Sharon Dolin’s poetry feature “Excerpts from The Pocket Oracle” appeared in the Missouri Review’s Winter 2016 issue. Dolin is the author of six poetry books, most recently: Manual for Living (University of Pittsburgh Press, 2016), and she directs the international workshop Writing about Art in Barcelona: http://www.sharondolin.com/barcelona-workshops/
TMR intern Abigail Jones asked Dolin some questions about influence and process.
Abigail Jones: The Pocket Oracle and Art of Prudence, written by Baltasar Gracián, is often cited as “one of the first self-help books ever written.” Would you say there is truth in this statement?
Sharon Dolin: Baltasar Gracián wrote in the seventeeth century, but there are a lot older “self-help” books out there, such as Ecclesiastes (written over two thousand years ago) and Epictetus from the second century.
Jones: What was your first interaction with Gracián’s writings? And what made you decided to write poems based upon his work?
Dolin: It was pure happenstance that I found an English translation of The Pocket Oracle at a local bookstore in Barcelona, where I had been teaching. Of course, as Louis Pasteur said, “Chance favors the prepared mind.” I never premeditate my next poetic project. Knocking around, after I had finished the manuscript of Manual for Living, with its title series of advice poems based on Epictetus, not sure what to do, I figured I might try another aphoristic sequence of poems based on Gracián, someone I had never heard of until I stumbled upon his book.
Jones: Manual for Living based upon works of Epictetus, and The Pocket Oracle based upon works of Gracián, are both groups of “aphoristic poems.” How would you say these two sources differ? How did you try to distinguish between these two authors in your own poems?
Dolin: I hoped that the “excerpts” from Gracián were less stoical and more, as I say, Machiavellian. My favorite one (coming out in New American Writing) is called “Don’t expose your sore finger.” That is, The Pocket Oracle poems are more concerned with appearances, with one’s effect on others. They assume a social environment, whereas the core of Epictetus’s philosophy is an argument for self-aplomb, for turning away from what others think of you. Of course there’s some overlap. I see, for instance, that I’ve used the term “self-aplomb” in one of the Gracián poems, which is the goal of the Stoic as well.
Jones: What do you hope readers will take away from your adaptation of Gracián’s work?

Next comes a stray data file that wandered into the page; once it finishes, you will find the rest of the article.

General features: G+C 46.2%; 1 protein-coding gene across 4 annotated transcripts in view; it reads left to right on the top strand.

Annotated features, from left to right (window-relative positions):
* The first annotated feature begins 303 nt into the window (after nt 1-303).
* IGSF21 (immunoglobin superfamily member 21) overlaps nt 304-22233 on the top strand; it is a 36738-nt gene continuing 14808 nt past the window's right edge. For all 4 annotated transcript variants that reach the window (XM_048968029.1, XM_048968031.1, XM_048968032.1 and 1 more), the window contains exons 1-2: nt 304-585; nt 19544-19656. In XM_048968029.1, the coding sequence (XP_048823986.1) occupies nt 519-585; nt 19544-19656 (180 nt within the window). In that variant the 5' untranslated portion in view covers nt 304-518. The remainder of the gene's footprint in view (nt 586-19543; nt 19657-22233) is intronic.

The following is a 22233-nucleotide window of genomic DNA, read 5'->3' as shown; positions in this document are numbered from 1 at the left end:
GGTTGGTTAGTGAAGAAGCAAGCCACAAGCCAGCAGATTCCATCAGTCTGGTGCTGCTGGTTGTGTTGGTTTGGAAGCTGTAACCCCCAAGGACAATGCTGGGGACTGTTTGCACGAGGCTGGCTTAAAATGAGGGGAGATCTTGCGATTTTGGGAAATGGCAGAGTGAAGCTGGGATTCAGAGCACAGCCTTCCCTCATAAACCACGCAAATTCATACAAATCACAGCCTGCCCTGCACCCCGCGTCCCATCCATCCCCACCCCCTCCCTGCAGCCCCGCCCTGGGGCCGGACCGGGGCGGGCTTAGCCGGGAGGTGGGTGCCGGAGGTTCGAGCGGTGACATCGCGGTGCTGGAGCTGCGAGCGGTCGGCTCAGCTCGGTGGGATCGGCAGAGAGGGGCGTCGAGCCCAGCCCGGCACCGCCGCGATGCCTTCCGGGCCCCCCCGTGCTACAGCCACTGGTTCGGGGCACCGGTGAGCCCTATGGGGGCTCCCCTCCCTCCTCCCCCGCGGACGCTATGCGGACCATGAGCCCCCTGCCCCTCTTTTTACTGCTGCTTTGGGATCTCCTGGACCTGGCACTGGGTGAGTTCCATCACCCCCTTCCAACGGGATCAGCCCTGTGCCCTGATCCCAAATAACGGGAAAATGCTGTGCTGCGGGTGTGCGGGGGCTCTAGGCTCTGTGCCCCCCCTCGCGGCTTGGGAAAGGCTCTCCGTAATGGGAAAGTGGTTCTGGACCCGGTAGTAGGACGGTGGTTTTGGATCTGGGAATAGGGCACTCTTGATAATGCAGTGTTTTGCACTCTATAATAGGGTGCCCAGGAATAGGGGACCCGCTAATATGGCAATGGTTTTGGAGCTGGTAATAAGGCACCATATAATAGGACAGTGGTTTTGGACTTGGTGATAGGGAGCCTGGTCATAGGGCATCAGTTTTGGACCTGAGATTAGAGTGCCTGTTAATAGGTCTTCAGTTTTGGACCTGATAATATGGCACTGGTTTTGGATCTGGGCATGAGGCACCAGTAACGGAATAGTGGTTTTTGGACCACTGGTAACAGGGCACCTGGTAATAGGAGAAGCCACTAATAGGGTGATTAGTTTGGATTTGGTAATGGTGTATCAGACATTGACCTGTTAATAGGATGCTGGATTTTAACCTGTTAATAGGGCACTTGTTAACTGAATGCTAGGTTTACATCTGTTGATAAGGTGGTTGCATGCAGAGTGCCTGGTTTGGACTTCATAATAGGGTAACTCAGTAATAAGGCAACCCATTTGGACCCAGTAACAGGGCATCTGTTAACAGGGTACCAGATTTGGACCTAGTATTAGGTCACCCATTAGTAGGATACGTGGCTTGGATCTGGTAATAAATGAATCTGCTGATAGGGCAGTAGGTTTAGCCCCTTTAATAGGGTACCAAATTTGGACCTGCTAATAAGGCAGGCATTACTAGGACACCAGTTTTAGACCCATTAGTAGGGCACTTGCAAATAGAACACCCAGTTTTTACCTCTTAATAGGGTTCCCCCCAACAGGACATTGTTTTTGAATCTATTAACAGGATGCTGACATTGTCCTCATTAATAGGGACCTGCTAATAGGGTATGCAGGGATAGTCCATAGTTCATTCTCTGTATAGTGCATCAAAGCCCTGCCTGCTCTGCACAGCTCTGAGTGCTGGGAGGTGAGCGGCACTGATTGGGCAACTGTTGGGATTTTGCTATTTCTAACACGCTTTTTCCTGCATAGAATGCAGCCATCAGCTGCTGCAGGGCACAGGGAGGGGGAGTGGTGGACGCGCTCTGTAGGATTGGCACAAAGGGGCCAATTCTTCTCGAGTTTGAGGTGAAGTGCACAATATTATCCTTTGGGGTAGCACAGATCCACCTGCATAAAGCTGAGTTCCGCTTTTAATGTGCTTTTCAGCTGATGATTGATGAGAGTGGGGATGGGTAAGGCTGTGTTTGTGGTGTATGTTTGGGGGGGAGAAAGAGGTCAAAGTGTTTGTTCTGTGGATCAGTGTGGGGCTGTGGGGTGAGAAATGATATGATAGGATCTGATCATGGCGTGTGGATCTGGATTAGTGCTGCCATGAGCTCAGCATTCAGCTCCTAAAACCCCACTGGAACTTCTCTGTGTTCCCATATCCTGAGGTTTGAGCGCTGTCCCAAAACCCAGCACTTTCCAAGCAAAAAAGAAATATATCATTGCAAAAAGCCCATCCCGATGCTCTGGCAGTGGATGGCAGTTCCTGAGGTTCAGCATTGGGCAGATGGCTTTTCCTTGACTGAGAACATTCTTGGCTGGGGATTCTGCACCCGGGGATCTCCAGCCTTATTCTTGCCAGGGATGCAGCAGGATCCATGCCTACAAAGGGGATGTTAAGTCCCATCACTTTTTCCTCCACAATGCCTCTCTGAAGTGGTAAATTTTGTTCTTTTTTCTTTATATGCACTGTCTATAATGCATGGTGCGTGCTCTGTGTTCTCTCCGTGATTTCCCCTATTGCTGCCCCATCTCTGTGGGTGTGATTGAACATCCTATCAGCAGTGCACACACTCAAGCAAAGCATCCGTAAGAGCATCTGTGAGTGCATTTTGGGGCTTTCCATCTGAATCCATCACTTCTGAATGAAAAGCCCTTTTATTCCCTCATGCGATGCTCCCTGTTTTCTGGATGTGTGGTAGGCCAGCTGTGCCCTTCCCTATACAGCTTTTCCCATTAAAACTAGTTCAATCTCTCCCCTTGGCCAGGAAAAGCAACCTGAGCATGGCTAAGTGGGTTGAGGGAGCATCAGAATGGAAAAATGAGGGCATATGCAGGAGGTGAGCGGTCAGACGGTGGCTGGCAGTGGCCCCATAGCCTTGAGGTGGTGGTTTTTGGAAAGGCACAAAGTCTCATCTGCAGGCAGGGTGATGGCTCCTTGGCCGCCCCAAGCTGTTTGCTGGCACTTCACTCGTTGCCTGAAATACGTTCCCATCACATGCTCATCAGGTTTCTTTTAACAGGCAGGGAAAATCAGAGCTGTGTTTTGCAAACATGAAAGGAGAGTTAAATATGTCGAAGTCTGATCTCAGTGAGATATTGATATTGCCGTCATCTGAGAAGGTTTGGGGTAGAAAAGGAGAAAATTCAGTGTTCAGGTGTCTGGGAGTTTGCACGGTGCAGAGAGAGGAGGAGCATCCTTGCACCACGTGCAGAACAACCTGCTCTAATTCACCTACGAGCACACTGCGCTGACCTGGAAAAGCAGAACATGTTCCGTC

Dolin: I must confess that I write these poems for myself as much as for anyone else. They are bits of advice I myself should take. Mostly, I was interested in riffing on these bits of advice poetically, to see if I could give them a poetic charge and thus enliven what might seem overly obvious or platitudinous. I’m not sure that anyone goes to poetry for advice. I can only hope that if they do, these poems will “delight and teach,” as Sir Philip Sydney proposed in his “Defense of Poesy” about a hundred years before Gracián wrote. I’m probably more interested in delighting my readers through language than in teaching them, but I would be happy to hear that someone was inspired to follow the advice these poems offer.
Jones: If you were to write another series of advice poems, who would be your next source of inspiration?
Dolin: When I have attempted to do so consciously, I have failed, so I am waiting for something else to present itself to me. For a number of years, I’ve had a copy of Ben Jonson’s obscure little book Timber on hand, and I want to do something with it. I tried making an erasure book with it and failed. Perhaps I’ll try another series of advice poems based on Timber, but the poems must feel entirely different than the Epictetus and Gracián series.
Jones: Your advice poems draw from Western philosophers, yet there is a riddle-like quality to them that reminds me of the koan. Are there Eastern influences in your work as well?
Dolin: Not consciously, no, but I’ll take that as a compliment. I am interested in the art of compression, and I have sculpted these poems until there is not one extraneous word. I don’t think these poems are as cryptic as koans. After all, each one gives away its answer in the title, so a mystified reader can just return to its clarity at any time.